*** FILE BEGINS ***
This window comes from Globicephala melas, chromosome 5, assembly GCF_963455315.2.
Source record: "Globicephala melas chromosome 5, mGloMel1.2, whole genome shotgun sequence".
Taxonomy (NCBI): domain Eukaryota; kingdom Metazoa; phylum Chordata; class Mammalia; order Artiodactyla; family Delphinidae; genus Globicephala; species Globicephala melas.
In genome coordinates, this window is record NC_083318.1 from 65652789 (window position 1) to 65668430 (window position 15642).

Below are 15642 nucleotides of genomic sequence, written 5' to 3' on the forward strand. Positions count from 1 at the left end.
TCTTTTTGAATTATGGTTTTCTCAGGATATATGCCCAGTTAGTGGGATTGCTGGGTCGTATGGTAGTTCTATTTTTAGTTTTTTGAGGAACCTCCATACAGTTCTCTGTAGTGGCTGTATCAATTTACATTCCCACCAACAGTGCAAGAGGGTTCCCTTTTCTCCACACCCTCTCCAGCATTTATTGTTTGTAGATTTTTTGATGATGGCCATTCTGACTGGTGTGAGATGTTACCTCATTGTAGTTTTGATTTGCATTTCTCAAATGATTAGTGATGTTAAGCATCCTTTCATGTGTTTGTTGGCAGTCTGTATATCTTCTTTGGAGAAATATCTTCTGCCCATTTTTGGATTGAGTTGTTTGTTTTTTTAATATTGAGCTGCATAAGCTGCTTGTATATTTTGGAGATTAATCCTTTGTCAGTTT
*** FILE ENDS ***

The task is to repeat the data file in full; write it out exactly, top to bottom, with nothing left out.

This window comes from Globicephala melas, chromosome 5, assembly GCF_963455315.2.
Source record: "Globicephala melas chromosome 5, mGloMel1.2, whole genome shotgun sequence".
Taxonomy (NCBI): domain Eukaryota; kingdom Metazoa; phylum Chordata; class Mammalia; order Artiodactyla; family Delphinidae; genus Globicephala; species Globicephala melas.
In genome coordinates, this window is record NC_083318.1 from 65652789 (window position 1) to 65668430 (window position 15642).

Below are 15642 nucleotides of genomic sequence, written 5' to 3' on the forward strand. Positions count from 1 at the left end.
TCTTTTTGAATTATGGTTTTCTCAGGATATATGCCCAGTTAGTGGGATTGCTGGGTCGTATGGTAGTTCTATTTTTAGTTTTTTGAGGAACCTCCATACAGTTCTCTGTAGTGGCTGTATCAATTTACATTCCCACCAACAGTGCAAGAGGGTTCCCTTTTCTCCACACCCTCTCCAGCATTTATTGTTTGTAGATTTTTTGATGATGGCCATTCTGACTGGTGTGAGATGTTACCTCATTGTAGTTTTGATTTGCATTTCTCAAATGATTAGTGATGTTAAGCATCCTTTCATGTGTTTGTTGGCAGTCTGTATATCTTCTTTGGAGAAATATCTTCTGCCCATTTTTGGATTGAGTTGTTTGTTTTTTTAATATTGAGCTGCATAAGCTGCTTGTATATTTTGGAGATTAATCCTTTGTCAGTTT